Lebanese soldiers have slowly started to fill the vacuum left by Syrian troops and intelligence units who in recent weeks have packed up and vacated buildings they inhabited for most of the past 29 years.

A paper plastered at the entrance of a Syrian military intelligence office in the eastern town of Anjar - 58km from Beirut and close to the Syrian border - and signed by the Lebanese Army reads: "This is a military centre. It is not allowed to enter the building or get close to it."

The Syrian military intelligence headquarters since 1976 had been just beside the famous ruins of the Islamic Umayyad Dynasty in Anjar. 

Now, several Lebanese soldiers are stationed outside this former detention centre, stopping journalists from looking around.

Bitter memories

The Anjar military intelligence office may be a place where some memories will never leave.

There were joyous scenes as
Syria completed its pullout

A construction contractor points at the two-storey building, covered with graffiti, and says: "This is the Prophet Yusuf Centre. That's where the Syrians tortured people."

The contractor claims he still remembers the screaming of detainees whom he heard when he took his truck to do some digging work about 20m away from the centre.

"They were screaming from pain," he recalls. "I finished my work quickly to get away from there."

Remon Buban, a commercial driver, remembers the seven days he spent at the centre in 1986. He was then transferred to Syria where he was moved from one detention facility to another over 12 years.

"I hate the Syrian regime. I hate it more than you can imagine," he says. "I was tortured for years and years and was thrown in prison because of a fake accusation."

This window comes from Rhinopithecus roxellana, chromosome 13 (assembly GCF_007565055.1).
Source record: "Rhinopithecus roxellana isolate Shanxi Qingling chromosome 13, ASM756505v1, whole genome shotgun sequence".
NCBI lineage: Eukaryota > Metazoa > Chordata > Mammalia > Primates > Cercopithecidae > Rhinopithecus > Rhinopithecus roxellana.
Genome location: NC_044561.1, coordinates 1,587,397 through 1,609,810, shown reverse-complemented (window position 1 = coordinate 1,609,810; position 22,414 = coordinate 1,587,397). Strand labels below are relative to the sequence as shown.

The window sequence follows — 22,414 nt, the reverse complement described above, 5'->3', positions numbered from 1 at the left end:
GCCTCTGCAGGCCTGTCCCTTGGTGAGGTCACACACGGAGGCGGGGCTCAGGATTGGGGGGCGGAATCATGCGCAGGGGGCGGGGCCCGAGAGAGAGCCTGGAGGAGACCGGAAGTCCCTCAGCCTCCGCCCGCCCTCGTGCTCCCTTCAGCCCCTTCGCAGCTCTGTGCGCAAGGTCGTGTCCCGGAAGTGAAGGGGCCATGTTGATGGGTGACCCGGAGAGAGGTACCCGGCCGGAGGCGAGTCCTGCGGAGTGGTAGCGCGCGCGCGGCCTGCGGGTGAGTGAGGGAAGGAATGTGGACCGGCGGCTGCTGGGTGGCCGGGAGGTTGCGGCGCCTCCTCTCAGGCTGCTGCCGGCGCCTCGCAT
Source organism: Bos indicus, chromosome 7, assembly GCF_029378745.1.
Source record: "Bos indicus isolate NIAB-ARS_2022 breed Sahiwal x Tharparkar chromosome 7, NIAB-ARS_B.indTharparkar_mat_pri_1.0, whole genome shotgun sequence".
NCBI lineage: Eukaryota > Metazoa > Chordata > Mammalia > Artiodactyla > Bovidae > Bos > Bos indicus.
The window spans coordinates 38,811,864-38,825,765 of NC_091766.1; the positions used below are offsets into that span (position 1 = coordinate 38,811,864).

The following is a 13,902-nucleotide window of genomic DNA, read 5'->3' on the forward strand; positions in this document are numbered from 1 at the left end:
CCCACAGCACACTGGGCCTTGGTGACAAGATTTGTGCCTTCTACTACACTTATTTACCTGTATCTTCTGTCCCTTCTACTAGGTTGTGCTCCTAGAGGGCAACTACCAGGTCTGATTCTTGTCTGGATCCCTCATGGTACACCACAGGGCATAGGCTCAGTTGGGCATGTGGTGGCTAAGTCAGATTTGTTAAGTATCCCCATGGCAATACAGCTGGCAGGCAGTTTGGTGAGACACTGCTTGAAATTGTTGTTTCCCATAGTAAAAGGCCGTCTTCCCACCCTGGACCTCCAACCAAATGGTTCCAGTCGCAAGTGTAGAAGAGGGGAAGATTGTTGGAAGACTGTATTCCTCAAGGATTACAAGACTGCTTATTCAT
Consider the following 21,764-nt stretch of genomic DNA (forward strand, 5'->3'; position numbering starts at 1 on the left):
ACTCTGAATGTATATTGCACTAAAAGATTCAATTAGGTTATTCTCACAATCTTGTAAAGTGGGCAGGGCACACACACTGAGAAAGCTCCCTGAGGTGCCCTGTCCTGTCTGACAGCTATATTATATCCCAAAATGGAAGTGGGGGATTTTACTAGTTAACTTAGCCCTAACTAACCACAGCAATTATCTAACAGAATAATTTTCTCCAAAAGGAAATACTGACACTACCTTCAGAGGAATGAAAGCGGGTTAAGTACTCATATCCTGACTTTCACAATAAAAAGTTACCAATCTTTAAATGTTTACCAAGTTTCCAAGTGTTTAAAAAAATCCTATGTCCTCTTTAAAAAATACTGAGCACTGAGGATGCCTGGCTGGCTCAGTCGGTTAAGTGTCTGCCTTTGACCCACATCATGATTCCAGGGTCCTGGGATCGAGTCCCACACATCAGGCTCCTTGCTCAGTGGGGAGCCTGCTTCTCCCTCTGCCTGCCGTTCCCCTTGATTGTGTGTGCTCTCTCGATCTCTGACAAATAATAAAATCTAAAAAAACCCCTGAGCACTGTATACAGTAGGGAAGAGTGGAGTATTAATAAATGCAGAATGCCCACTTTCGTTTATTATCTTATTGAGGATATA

Syrian-Lebanese ties

But Buban says he will never forget the friendships he made in prison with Syrian inmates.

"The Syrian people are very simple and good people," he says. "Every time one of them used to receive a family visit, he would invite me to share the food his family brought him."

Some Lebanese say Syria wrongfully imprisoned them

Rafi Tamourian, 25, told Aljazeera.net he was happy to see the Syrians leave - as his mother kept interrupting him in Armenian, obviously trying to stop her son from answering questions involving Syria.

Armenians are Anjar's main inhabitants.

"Maybe they are our brothers, but they have treaded on our hearts for a long time now," he said.

Residents in the Hizb Allah stronghold of Yahfufa, a small village tucked in a valley and surrounded by mountains, support Syria, saying it backed the armed resistance in forcing Israel to pull out its troops from Lebanon in May 2000.

"It's true Syria is getting out of the country, but our relations must and will become stronger," a Hizb Allah guard told Aljazeera.net.

Honouring Syrian dead

In the neighbouring village of Riyak, a cornerstone for a monument to honour Syrian soldiers killed in Lebanon's wars was laid during a farewell celebration which included a military parade for separate Lebanese and Syrian battalions.

"It's true Syria is getting out of the country, but our relations must and will become stronger"

Hizb Allah guard

"Let's remember our martyrs," a commander shouted. The Lebanese and Syrian soldiers roared three times in unison: "We will never forget them."

A Syrian journalist covering the farewell celebration addressed his Lebanese colleagues with "mabruk", a congratulating salute.

"I'm happy. I don't want oppression to be practised against the Lebanese in my name," he said, adding he hoped his country would continue to go through changes under the leadership of Syrian President Bashar al-Asad.

On the main road at the border town of Masnaa, a Syrian army officer filmed green military buses filled with soldiers and lorries crammed with their belongings as they headed back to Syria.

"The filming is just to keep the memory," he told Aljazeera.net. He had come from Damascus especially to film his retreating colleagues. Asked if they were happy, he said: "I don't think anybody wants to leave Lebanon this way."